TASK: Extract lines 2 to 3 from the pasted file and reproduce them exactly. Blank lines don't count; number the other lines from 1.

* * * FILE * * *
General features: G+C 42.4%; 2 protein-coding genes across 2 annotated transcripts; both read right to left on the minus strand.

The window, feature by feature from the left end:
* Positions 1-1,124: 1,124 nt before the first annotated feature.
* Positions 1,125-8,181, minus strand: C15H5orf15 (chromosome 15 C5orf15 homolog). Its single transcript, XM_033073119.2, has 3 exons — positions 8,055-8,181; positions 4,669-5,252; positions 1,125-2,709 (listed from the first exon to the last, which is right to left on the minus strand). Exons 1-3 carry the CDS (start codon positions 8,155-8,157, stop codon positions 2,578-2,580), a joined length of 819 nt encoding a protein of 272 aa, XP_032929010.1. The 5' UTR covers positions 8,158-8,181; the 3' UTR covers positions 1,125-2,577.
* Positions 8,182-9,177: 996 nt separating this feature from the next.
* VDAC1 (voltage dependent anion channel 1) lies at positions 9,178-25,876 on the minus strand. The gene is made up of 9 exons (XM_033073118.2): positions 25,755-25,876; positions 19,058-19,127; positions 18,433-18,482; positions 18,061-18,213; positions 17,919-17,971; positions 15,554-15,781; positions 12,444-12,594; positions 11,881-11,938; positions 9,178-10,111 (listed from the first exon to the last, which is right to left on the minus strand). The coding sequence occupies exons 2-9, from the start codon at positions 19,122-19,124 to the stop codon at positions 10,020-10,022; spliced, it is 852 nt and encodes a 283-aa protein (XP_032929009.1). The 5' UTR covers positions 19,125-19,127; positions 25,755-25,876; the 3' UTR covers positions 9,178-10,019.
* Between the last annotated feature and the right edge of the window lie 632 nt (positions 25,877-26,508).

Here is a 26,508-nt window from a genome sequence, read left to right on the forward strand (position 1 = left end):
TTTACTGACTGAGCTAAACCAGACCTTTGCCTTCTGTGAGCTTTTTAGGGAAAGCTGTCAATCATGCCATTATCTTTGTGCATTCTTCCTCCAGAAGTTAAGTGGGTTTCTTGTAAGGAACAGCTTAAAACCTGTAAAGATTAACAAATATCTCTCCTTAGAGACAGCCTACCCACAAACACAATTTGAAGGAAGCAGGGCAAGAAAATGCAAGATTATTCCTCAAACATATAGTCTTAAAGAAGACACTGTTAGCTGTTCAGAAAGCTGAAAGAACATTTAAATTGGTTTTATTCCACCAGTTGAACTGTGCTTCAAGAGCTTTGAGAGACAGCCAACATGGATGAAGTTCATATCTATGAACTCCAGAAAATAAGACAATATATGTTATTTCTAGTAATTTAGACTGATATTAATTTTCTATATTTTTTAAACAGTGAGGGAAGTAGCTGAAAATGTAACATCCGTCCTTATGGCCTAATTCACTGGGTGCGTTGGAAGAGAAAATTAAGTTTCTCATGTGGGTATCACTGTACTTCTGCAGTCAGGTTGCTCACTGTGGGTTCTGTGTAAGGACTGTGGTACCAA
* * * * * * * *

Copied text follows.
The window, feature by feature from the left end:
* Positions 1-1,124: 1,124 nt before the first annotated feature.